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Free expression of thought, fiction, poetry and art on college campuses always inspires the university communities on and around campus. Each spring the free 'zines funded by academic departments provide windows into what's on students' minds besides hoops, hops and beach weekends. In the spring of 1965, a group of brave, creative students at North Carolina College in Durham started a magazine, Ex Umbra (Latin for "out of the shadows"), that had a mission statement laying out why free literary magazines can nurture campus life. "The staff agreed that the creative students were too much in the shadows, and that they needed to be brought into the light where their fellow students could recognize and enjoy their work," wrote the editors. "The staff also agreed that creative students at predominately Negro colleges throughout the South were in the same situation, that too much good talent was going unrecognized." The campus literary talents of North Carolina Central University continue to shine in Ex Umbra. Reflecting the times, an online edition debuted two years ago.

At N.C. State, when they're not instant messaging each other, students keep an active online dialogue going in their monthly e-zine, Americana: A Journal of Ideas. "Writing and artwork are some of the most effective means we have of transmitting our thoughts and feelings," reads their mission statement. The 'zine publishes articles on every subject. ("Our articles intentionally skirt the boundaries of objectivity," claim the editors.) Click on your flavor to browse and feel the campus pulse, from Features to News to Humor.

The corners of the Bulls' Head Bookstore overflow with free 'zines covering all manner (and lack, thereof) of print interests. "Plato? Shakespeare? I'd rather read about lesbians," screams the Carolina Review, while boUNCe just published their satirical "Don't Fail Finals" issue. Cellar Door is the best free mag on the Chapel Hill campus. This slim, nicely bound student literary magazine is a treasure. "This year's staff seemed especially talented," says faculty advisor Michael McFee. "I pretty much got out of their way and they really came up with something." He shakes his head while describing the exhilaration he felt as an undergraduate seeing his own first published poem in the Cellar Door. Where Jill McCorkle, Will Blythe, and John Russell's work once appeared we now find Kimberly O'Connor, Angela Lea, Courtney Jones, Kathryn Reklis and Emily Matchar. Remember their names.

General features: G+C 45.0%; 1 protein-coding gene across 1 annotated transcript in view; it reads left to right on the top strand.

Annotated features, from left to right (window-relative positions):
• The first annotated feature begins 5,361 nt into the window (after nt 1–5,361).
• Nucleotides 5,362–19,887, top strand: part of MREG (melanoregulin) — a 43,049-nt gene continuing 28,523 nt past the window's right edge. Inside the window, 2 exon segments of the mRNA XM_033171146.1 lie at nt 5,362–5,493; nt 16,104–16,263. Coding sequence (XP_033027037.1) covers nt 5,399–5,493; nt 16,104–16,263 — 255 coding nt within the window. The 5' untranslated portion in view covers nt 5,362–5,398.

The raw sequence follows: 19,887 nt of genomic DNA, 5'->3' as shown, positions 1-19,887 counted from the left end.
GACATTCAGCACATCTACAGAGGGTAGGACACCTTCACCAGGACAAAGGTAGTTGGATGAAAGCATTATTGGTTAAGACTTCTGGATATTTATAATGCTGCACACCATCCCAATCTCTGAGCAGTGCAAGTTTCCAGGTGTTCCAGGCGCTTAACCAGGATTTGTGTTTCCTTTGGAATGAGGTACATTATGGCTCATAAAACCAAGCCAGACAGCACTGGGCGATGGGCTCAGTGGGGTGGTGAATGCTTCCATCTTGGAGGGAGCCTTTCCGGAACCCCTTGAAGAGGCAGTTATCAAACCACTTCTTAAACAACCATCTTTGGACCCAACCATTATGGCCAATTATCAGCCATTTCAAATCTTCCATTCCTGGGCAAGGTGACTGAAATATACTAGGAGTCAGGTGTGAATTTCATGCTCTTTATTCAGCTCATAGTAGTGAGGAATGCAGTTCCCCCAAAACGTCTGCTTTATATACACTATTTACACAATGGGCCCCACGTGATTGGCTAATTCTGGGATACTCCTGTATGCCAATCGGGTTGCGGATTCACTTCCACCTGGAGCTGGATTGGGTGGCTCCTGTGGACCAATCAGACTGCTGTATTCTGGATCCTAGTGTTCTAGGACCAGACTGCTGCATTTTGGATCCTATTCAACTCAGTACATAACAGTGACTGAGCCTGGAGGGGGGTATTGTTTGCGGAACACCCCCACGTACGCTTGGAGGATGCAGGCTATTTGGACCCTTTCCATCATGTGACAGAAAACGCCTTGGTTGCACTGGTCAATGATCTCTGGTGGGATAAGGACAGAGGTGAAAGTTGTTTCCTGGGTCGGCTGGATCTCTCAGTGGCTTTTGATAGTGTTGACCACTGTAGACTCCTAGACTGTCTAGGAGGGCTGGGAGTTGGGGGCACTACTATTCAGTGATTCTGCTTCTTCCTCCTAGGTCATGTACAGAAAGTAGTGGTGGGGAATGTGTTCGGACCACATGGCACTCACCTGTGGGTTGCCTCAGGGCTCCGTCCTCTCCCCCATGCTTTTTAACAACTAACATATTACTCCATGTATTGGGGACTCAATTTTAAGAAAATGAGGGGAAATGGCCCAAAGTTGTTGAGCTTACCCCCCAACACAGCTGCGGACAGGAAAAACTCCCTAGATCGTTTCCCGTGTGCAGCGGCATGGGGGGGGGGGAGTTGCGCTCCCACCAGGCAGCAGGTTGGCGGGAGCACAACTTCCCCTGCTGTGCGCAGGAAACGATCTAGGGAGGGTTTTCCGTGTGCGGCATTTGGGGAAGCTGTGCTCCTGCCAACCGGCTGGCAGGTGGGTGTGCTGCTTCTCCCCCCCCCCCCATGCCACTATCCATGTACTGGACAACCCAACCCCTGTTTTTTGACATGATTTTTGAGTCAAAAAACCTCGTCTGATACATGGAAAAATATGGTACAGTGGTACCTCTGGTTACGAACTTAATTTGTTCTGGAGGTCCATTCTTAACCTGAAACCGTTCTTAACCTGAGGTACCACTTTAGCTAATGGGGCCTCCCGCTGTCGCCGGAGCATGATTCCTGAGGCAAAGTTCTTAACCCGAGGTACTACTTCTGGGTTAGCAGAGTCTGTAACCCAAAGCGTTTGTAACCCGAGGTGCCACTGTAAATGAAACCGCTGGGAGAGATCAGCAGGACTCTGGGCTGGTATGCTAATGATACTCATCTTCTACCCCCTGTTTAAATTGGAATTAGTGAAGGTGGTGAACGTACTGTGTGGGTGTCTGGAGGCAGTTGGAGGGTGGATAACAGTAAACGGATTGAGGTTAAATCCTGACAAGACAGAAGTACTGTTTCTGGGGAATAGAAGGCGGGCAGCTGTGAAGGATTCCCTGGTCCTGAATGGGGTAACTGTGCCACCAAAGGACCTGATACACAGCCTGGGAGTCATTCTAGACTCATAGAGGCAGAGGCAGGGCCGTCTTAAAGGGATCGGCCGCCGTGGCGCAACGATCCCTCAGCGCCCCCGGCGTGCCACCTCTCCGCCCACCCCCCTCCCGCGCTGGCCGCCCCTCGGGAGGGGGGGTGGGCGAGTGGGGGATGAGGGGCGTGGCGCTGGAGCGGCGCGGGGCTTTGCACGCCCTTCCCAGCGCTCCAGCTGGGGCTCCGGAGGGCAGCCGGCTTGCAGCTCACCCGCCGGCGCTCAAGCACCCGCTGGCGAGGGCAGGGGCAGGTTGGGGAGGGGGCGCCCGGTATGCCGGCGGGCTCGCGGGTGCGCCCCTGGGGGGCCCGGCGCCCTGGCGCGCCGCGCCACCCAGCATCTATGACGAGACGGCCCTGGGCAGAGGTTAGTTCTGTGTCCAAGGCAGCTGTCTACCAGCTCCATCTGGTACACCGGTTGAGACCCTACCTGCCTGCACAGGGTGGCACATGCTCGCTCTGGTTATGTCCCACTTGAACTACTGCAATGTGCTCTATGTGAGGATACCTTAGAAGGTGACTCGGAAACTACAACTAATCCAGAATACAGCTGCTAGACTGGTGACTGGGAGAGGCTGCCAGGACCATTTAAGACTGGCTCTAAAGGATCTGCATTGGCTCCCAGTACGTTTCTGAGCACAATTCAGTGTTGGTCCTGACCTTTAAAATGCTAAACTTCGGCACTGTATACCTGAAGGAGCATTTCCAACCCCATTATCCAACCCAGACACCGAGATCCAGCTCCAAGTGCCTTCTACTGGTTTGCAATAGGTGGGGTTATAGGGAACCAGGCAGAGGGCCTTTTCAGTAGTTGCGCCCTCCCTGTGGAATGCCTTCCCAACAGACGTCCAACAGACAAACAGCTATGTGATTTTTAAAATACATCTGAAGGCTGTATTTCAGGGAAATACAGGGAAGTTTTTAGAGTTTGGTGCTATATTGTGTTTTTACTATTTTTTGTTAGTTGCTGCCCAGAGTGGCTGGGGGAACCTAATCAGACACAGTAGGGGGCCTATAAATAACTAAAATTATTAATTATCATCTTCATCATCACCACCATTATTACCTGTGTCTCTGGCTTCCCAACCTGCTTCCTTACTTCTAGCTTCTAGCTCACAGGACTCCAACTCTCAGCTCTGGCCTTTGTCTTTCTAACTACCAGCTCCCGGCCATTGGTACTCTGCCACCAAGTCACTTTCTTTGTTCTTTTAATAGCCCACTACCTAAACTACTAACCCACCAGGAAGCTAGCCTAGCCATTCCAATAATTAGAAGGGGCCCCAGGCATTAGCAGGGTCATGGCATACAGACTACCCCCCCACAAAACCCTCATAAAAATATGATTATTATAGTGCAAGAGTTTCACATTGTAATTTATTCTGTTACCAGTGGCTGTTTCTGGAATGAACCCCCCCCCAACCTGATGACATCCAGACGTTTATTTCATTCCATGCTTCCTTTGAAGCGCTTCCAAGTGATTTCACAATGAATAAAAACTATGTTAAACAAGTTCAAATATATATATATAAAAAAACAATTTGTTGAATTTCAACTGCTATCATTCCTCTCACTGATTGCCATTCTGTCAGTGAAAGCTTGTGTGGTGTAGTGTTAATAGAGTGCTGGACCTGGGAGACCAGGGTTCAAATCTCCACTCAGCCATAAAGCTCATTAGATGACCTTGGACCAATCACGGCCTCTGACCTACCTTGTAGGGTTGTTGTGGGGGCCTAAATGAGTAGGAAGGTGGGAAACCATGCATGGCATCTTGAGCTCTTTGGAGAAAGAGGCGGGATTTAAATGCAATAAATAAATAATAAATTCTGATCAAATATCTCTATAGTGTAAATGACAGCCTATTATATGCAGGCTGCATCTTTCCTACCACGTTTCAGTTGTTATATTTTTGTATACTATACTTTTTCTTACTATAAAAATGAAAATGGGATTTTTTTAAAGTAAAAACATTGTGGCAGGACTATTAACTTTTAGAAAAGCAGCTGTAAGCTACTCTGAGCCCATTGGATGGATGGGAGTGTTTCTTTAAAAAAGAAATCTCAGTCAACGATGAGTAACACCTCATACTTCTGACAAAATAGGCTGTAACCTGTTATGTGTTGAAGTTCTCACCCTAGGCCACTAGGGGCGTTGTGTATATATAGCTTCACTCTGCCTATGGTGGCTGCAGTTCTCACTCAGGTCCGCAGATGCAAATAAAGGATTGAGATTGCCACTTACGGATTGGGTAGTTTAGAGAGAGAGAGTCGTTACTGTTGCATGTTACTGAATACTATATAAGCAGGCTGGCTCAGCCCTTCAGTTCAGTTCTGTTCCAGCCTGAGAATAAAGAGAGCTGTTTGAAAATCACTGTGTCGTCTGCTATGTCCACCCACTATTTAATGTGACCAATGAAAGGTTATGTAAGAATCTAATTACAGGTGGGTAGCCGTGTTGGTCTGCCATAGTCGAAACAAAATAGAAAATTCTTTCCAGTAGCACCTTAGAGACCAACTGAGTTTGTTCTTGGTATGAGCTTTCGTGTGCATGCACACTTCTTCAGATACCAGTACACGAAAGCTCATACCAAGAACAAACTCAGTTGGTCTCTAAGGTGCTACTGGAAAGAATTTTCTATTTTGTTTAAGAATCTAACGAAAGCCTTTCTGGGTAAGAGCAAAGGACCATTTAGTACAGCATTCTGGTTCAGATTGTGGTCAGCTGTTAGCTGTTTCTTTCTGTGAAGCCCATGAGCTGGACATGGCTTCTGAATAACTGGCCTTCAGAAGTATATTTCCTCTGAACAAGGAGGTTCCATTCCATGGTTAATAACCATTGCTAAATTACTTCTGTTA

Over at Methodist Flats, a new magazine with the title Mental Floss is being published by a group of former Duke students. This alert, humorous freebie has brazen ambitions. They're already pulling in national contributors and advertising accounts, and the premiere issue pushed all the hot buttons on the cover. Above the masthead, their motto reads "feel smart again," bordered by pitches for the stories, "Computers made of DNA" and "An Undercover History of Sex." Ex Umbra celebrates their 36th birthday, while Cellar Door just hit 26. Here's hoping Mental Floss will keep us chuckling and engaged for just as long.

Find Ex Umbra online at www.nccu.edu/campus/exumbra; Americana at americana.ncsu.edu; Mental Floss at mentalflossmag.com; contact Cellar Door at Cellar Door, Carolina Union, CB #5210 Box 23, Chapel Hill, NC 27599-5210.

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